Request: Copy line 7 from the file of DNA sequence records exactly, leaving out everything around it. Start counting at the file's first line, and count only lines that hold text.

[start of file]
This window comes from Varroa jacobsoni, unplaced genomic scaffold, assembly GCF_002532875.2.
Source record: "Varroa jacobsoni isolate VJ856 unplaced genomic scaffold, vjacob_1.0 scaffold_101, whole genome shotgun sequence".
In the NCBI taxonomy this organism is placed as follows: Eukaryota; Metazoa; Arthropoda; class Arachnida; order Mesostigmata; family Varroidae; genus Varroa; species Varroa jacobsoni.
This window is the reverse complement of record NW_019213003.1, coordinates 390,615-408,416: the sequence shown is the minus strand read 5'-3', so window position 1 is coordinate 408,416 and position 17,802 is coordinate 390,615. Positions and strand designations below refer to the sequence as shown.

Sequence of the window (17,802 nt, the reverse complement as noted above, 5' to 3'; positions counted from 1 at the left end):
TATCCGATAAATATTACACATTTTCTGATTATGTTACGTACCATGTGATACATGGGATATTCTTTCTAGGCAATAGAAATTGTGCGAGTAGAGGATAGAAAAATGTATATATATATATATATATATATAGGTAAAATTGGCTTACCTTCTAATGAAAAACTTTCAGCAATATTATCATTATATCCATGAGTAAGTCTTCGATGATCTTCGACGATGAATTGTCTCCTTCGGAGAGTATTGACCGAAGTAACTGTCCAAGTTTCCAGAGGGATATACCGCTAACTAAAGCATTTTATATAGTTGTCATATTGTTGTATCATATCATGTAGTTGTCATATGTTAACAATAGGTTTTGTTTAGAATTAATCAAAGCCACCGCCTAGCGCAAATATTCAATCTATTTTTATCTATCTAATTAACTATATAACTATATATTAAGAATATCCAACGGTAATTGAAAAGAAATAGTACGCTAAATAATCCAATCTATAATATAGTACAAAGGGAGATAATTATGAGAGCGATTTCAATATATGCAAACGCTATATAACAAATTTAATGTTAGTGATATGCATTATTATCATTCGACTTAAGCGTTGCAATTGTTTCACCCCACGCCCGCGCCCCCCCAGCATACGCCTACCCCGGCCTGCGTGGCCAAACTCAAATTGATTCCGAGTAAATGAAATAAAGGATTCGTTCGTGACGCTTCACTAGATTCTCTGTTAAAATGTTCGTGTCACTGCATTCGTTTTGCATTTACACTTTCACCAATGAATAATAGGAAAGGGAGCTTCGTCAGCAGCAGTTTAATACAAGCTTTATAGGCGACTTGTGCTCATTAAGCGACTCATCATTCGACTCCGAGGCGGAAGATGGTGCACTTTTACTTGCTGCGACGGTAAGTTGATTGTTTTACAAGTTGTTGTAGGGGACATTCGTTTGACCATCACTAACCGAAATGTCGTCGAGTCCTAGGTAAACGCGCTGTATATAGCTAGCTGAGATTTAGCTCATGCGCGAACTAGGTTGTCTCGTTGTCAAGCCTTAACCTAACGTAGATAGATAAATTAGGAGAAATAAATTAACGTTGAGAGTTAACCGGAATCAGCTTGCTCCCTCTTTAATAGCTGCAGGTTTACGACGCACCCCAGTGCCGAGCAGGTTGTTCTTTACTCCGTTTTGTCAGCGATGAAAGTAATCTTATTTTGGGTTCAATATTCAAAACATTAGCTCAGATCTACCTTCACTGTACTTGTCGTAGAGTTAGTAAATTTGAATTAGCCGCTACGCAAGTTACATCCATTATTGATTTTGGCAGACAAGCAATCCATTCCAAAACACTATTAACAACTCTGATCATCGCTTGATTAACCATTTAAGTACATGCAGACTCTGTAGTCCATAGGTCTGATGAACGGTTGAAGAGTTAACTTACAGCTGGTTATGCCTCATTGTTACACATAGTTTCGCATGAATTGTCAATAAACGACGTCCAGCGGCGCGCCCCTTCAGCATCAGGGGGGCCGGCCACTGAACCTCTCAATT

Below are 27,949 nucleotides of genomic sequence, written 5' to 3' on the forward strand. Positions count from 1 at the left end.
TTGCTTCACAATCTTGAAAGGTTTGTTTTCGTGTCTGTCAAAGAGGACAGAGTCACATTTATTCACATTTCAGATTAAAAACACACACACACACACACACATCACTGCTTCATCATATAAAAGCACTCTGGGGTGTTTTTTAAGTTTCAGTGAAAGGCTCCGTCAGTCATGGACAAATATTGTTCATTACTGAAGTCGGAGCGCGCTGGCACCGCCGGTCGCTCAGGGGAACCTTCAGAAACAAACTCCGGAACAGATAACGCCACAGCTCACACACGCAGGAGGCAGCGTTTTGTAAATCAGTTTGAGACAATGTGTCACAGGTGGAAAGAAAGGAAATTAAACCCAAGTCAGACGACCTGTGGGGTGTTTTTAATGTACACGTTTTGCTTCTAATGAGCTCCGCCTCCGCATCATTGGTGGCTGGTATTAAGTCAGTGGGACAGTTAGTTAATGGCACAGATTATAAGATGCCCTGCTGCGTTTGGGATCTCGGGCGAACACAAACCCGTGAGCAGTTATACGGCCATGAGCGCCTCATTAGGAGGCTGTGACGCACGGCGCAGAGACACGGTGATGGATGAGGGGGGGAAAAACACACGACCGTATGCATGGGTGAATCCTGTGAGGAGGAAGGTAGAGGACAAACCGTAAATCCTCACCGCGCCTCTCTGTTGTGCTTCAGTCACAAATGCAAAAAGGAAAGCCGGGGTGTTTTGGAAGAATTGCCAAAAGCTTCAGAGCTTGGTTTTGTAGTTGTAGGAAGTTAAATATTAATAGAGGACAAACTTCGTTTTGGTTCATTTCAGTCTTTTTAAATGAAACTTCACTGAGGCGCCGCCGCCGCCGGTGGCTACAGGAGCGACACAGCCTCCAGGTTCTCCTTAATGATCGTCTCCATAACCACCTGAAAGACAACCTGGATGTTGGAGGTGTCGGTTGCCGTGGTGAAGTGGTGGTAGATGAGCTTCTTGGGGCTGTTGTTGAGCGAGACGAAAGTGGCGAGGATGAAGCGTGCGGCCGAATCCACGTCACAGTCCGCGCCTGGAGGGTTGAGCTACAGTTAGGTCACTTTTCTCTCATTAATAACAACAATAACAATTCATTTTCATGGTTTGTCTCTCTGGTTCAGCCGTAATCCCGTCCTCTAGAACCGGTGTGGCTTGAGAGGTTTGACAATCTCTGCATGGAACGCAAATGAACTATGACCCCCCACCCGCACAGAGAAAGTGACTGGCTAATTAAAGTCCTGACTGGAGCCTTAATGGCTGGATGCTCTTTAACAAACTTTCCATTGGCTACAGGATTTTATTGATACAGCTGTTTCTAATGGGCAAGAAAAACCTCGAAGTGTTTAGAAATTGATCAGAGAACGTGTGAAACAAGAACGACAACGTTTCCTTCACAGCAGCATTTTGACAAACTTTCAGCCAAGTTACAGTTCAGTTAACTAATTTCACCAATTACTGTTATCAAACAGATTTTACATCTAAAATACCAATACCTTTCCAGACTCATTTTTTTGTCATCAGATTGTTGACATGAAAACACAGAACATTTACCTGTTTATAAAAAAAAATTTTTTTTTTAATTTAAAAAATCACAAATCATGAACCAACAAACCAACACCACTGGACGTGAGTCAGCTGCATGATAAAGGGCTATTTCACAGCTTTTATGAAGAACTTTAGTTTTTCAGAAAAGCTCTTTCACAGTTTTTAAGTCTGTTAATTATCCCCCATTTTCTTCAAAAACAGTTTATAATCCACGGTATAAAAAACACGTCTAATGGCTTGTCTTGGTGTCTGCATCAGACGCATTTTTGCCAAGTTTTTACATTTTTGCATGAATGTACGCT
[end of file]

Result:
Below are 27,949 nucleotides of genomic sequence, written 5' to 3' on the forward strand. Positions count from 1 at the left end.